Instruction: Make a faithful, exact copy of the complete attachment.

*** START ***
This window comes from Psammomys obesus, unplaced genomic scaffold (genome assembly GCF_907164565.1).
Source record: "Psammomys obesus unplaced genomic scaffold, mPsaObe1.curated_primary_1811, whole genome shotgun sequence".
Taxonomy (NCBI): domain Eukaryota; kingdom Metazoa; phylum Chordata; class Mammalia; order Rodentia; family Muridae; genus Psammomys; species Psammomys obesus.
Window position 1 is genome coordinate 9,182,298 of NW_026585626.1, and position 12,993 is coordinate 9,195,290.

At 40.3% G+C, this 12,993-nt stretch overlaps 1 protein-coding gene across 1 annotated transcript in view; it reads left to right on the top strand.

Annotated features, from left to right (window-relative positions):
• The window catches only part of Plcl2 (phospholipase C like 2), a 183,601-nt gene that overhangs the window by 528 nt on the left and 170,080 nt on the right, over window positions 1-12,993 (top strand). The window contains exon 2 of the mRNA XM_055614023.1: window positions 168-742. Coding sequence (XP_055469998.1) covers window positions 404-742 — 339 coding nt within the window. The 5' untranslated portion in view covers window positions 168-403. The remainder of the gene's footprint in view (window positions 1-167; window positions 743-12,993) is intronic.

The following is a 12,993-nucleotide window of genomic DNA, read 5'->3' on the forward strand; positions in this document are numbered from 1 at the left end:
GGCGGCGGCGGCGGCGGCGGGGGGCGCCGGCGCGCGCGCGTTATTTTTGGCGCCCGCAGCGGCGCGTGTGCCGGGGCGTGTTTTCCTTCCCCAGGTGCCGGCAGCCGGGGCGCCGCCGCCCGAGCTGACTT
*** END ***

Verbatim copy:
This window comes from Psammomys obesus, unplaced genomic scaffold (genome assembly GCF_907164565.1).
Source record: "Psammomys obesus unplaced genomic scaffold, mPsaObe1.curated_primary_1811, whole genome shotgun sequence".
Taxonomy (NCBI): domain Eukaryota; kingdom Metazoa; phylum Chordata; class Mammalia; order Rodentia; family Muridae; genus Psammomys; species Psammomys obesus.
Window position 1 is genome coordinate 9,182,298 of NW_026585626.1, and position 12,993 is coordinate 9,195,290.

At 40.3% G+C, this 12,993-nt stretch overlaps 1 protein-coding gene across 1 annotated transcript in view; it reads left to right on the top strand.

Annotated features, from left to right (window-relative positions):
• The window catches only part of Plcl2 (phospholipase C like 2), a 183,601-nt gene that overhangs the window by 528 nt on the left and 170,080 nt on the right, over window positions 1-12,993 (top strand). The window contains exon 2 of the mRNA XM_055614023.1: window positions 168-742. Coding sequence (XP_055469998.1) covers window positions 404-742 — 339 coding nt within the window. The 5' untranslated portion in view covers window positions 168-403. The remainder of the gene's footprint in view (window positions 1-167; window positions 743-12,993) is intronic.

The following is a 12,993-nucleotide window of genomic DNA, read 5'->3' on the forward strand; positions in this document are numbered from 1 at the left end:
GGCGGCGGCGGCGGCGGCGGGGGGCGCCGGCGCGCGCGCGTTATTTTTGGCGCCCGCAGCGGCGCGTGTGCCGGGGCGTGTTTTCCTTCCCCAGGTGCCGGCAGCCGGGGCGCCGCCGCCCGAGCTGACTT